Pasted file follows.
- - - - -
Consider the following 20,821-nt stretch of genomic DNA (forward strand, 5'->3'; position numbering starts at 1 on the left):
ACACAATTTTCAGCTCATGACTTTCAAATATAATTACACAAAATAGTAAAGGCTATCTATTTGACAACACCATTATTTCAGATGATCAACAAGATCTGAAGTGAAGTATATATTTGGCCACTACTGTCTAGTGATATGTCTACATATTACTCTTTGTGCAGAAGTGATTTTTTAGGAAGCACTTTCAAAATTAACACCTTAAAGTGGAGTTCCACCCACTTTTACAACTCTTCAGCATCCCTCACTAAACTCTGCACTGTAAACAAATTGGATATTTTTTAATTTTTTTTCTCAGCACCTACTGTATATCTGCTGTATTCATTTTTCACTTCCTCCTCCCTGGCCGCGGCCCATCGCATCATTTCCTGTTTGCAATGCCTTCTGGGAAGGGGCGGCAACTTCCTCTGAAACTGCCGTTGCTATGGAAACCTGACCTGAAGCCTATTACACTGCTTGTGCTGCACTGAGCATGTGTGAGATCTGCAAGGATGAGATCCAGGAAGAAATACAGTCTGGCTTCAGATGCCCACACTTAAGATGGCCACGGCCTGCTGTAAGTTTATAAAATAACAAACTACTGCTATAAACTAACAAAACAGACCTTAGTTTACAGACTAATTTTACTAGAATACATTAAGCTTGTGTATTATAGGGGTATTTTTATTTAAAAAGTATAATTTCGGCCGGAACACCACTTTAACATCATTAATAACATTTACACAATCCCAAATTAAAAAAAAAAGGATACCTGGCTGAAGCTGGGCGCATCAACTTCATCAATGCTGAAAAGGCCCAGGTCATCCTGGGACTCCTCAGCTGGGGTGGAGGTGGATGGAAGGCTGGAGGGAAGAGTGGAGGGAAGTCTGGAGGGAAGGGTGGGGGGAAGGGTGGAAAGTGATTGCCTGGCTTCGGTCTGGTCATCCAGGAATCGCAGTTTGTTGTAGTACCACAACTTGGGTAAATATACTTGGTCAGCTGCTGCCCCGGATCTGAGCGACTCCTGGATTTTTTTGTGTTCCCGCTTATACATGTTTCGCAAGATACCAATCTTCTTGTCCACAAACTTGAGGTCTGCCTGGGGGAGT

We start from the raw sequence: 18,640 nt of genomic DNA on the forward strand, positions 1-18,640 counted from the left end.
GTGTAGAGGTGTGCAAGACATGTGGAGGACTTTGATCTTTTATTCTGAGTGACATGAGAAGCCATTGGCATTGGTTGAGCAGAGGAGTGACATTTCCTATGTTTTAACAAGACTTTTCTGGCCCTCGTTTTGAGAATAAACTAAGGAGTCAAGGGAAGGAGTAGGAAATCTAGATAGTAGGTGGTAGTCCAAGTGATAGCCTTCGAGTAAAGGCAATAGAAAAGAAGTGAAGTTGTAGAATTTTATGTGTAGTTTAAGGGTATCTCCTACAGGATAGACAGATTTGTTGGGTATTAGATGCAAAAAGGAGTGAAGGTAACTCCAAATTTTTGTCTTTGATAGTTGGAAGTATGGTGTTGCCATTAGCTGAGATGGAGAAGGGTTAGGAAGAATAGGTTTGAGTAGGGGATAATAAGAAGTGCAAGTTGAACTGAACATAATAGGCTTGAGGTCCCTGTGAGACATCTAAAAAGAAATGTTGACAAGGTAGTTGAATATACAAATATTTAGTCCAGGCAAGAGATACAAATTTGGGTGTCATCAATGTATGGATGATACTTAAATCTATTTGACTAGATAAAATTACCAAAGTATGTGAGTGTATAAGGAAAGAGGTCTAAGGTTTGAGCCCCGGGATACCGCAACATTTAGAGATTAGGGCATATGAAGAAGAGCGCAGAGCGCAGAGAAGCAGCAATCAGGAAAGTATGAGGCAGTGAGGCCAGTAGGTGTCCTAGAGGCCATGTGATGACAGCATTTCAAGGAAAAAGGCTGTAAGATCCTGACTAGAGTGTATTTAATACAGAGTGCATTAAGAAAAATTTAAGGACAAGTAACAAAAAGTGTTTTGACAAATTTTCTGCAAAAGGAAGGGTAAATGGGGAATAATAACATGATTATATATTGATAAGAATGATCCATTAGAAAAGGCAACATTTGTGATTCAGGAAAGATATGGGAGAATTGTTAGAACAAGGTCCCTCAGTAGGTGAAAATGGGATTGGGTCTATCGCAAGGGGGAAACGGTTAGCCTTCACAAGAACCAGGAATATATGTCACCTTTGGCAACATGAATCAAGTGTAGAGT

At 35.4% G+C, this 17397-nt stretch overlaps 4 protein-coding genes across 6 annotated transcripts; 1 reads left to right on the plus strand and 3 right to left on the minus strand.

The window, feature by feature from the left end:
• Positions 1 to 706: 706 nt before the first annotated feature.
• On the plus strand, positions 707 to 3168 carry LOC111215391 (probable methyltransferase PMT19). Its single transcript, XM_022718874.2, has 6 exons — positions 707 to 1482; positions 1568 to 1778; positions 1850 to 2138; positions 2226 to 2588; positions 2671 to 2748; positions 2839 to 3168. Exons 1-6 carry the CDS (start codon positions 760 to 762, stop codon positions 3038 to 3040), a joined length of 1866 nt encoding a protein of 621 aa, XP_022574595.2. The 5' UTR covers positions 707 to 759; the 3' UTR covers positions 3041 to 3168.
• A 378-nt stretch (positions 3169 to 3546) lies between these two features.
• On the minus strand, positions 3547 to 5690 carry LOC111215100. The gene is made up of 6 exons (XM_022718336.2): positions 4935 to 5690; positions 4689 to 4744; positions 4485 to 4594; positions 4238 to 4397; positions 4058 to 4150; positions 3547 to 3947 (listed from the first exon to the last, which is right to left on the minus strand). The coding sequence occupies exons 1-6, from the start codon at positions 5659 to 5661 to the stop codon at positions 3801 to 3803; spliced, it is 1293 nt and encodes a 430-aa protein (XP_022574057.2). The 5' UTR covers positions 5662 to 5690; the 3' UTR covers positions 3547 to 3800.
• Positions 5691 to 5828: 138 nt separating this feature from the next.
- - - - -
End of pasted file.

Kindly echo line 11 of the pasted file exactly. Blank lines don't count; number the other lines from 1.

• Positions 5691 to 5828: 138 nt separating this feature from the next.